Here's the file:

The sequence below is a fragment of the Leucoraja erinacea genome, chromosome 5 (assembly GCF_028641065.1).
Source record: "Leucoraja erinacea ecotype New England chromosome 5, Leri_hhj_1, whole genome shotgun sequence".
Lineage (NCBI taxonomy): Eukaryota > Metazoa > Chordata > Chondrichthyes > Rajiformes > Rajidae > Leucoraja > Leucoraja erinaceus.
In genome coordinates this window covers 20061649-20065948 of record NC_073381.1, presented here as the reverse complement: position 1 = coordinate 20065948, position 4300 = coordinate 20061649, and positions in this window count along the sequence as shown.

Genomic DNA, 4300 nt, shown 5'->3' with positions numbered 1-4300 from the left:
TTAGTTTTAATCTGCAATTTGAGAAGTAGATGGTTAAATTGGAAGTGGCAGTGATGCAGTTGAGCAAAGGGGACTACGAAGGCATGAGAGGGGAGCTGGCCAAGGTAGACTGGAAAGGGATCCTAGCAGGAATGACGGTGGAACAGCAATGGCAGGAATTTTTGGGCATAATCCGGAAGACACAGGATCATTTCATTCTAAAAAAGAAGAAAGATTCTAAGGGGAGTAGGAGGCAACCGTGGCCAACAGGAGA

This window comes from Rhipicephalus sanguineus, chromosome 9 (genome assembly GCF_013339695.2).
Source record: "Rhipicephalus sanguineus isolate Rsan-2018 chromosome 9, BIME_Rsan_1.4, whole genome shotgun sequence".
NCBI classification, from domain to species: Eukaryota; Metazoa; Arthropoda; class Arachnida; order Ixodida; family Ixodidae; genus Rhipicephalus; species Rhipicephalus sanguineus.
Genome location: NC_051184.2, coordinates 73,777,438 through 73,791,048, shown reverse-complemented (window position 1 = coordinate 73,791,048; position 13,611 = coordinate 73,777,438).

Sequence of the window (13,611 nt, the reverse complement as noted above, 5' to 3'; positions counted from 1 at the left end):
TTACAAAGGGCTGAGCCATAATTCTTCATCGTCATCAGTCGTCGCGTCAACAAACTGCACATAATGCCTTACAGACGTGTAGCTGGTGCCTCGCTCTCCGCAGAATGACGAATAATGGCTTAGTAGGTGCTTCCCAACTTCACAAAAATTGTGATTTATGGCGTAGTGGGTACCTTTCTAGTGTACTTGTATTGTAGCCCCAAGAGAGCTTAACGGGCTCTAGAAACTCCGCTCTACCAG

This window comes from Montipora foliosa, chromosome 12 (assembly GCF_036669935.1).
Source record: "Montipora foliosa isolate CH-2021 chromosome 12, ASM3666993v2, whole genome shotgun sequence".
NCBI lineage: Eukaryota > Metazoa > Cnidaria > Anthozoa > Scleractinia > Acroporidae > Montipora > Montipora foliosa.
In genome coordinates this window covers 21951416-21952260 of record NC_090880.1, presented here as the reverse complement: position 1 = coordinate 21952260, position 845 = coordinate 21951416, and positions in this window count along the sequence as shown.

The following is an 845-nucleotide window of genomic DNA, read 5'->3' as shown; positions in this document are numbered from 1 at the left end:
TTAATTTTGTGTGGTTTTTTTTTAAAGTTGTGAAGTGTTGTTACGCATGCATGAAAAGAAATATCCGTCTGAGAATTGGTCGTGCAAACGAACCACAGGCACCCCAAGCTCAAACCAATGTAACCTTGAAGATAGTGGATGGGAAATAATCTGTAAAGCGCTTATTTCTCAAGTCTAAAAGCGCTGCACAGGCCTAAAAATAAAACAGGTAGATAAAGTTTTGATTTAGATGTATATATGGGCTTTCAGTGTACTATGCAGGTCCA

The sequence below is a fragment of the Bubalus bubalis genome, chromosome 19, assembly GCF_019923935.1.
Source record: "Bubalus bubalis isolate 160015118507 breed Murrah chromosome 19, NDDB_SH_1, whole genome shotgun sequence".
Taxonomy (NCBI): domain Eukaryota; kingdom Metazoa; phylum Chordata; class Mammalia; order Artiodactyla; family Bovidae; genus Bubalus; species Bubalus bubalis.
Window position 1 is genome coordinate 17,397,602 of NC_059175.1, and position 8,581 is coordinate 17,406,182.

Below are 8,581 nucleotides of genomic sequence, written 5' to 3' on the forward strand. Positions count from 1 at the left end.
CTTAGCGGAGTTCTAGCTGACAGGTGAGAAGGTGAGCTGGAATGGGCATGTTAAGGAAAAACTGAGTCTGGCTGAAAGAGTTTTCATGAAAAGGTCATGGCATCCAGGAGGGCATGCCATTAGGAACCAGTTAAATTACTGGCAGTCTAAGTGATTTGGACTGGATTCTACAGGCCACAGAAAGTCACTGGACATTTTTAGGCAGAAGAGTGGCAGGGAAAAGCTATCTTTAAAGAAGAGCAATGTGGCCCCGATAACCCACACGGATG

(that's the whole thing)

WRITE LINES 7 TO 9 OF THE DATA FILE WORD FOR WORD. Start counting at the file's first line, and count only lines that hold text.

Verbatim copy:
This window comes from Rhipicephalus sanguineus, chromosome 9 (genome assembly GCF_013339695.2).
Source record: "Rhipicephalus sanguineus isolate Rsan-2018 chromosome 9, BIME_Rsan_1.4, whole genome shotgun sequence".
NCBI classification, from domain to species: Eukaryota; Metazoa; Arthropoda; class Arachnida; order Ixodida; family Ixodidae; genus Rhipicephalus; species Rhipicephalus sanguineus.